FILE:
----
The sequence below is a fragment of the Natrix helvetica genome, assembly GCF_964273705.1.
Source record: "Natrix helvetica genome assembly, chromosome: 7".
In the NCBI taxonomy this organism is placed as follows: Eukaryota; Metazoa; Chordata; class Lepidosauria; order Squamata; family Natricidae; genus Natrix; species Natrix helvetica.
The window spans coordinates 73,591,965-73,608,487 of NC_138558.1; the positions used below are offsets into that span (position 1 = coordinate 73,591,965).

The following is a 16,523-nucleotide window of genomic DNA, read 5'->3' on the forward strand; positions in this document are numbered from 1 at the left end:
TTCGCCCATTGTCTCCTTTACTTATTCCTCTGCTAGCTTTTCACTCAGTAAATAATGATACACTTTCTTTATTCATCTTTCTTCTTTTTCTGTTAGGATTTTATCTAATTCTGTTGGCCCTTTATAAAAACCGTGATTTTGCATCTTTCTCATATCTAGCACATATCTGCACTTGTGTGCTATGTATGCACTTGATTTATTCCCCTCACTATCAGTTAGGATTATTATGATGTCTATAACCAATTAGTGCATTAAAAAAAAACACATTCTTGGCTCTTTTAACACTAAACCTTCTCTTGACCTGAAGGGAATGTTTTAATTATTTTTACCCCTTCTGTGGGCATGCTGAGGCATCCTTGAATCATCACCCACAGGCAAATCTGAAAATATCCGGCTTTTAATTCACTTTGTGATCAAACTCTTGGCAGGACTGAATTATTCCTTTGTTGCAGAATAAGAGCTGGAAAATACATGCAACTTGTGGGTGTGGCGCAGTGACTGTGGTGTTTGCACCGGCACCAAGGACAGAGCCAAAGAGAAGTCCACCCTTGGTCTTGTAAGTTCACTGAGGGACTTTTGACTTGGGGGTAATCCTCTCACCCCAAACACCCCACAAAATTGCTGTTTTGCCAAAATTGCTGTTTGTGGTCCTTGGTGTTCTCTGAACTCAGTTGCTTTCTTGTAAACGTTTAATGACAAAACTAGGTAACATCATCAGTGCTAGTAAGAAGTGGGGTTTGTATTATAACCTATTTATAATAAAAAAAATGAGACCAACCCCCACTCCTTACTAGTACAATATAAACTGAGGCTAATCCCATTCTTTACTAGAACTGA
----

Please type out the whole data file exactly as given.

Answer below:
The sequence below is a fragment of the Natrix helvetica genome, assembly GCF_964273705.1.
Source record: "Natrix helvetica genome assembly, chromosome: 7".
In the NCBI taxonomy this organism is placed as follows: Eukaryota; Metazoa; Chordata; class Lepidosauria; order Squamata; family Natricidae; genus Natrix; species Natrix helvetica.
The window spans coordinates 73,591,965-73,608,487 of NC_138558.1; the positions used below are offsets into that span (position 1 = coordinate 73,591,965).

The following is a 16,523-nucleotide window of genomic DNA, read 5'->3' on the forward strand; positions in this document are numbered from 1 at the left end:
TTCGCCCATTGTCTCCTTTACTTATTCCTCTGCTAGCTTTTCACTCAGTAAATAATGATACACTTTCTTTATTCATCTTTCTTCTTTTTCTGTTAGGATTTTATCTAATTCTGTTGGCCCTTTATAAAAACCGTGATTTTGCATCTTTCTCATATCTAGCACATATCTGCACTTGTGTGCTATGTATGCACTTGATTTATTCCCCTCACTATCAGTTAGGATTATTATGATGTCTATAACCAATTAGTGCATTAAAAAAAAACACATTCTTGGCTCTTTTAACACTAAACCTTCTCTTGACCTGAAGGGAATGTTTTAATTATTTTTACCCCTTCTGTGGGCATGCTGAGGCATCCTTGAATCATCACCCACAGGCAAATCTGAAAATATCCGGCTTTTAATTCACTTTGTGATCAAACTCTTGGCAGGACTGAATTATTCCTTTGTTGCAGAATAAGAGCTGGAAAATACATGCAACTTGTGGGTGTGGCGCAGTGACTGTGGTGTTTGCACCGGCACCAAGGACAGAGCCAAAGAGAAGTCCACCCTTGGTCTTGTAAGTTCACTGAGGGACTTTTGACTTGGGGGTAATCCTCTCACCCCAAACACCCCACAAAATTGCTGTTTTGCCAAAATTGCTGTTTGTGGTCCTTGGTGTTCTCTGAACTCAGTTGCTTTCTTGTAAACGTTTAATGACAAAACTAGGTAACATCATCAGTGCTAGTAAGAAGTGGGGTTTGTATTATAACCTATTTATAATAAAAAAAATGAGACCAACCCCCACTCCTTACTAGTACAATATAAACTGAGGCTAATCCCATTCTTTACTAGAACTGA